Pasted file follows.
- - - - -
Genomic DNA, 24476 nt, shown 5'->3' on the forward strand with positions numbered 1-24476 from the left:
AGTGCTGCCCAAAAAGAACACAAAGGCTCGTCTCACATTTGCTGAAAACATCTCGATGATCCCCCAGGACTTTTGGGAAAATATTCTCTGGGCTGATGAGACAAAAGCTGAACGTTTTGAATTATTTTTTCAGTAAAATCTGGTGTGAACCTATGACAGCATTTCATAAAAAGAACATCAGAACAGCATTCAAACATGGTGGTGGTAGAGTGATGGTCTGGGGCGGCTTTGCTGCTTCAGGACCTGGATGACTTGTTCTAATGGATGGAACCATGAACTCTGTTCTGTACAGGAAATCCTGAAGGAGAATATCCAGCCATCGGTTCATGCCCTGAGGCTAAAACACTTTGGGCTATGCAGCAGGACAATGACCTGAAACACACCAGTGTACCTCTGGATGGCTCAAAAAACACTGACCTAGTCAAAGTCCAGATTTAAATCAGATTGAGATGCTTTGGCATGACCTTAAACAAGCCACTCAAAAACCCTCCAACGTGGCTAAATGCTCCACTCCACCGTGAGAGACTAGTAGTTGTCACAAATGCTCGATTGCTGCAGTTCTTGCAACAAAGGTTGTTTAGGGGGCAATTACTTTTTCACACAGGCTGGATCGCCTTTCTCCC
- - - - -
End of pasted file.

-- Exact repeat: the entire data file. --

Genomic DNA, 24476 nt, shown 5'->3' on the forward strand with positions numbered 1-24476 from the left:
AGTGCTGCCCAAAAAGAACACAAAGGCTCGTCTCACATTTGCTGAAAACATCTCGATGATCCCCCAGGACTTTTGGGAAAATATTCTCTGGGCTGATGAGACAAAAGCTGAACGTTTTGAATTATTTTTTCAGTAAAATCTGGTGTGAACCTATGACAGCATTTCATAAAAAGAACATCAGAACAGCATTCAAACATGGTGGTGGTAGAGTGATGGTCTGGGGCGGCTTTGCTGCTTCAGGACCTGGATGACTTGTTCTAATGGATGGAACCATGAACTCTGTTCTGTACAGGAAATCCTGAAGGAGAATATCCAGCCATCGGTTCATGCCCTGAGGCTAAAACACTTTGGGCTATGCAGCAGGACAATGACCTGAAACACACCAGTGTACCTCTGGATGGCTCAAAAAACACTGACCTAGTCAAAGTCCAGATTTAAATCAGATTGAGATGCTTTGGCATGACCTTAAACAAGCCACTCAAAAACCCTCCAACGTGGCTAAATGCTCCACTCCACCGTGAGAGACTAGTAGTTGTCACAAATGCTCGATTGCTGCAGTTCTTGCAACAAAGGTTGTTTAGGGGGCAATTACTTTTTCACACAGGCTGGATCGCCTTTCTCCC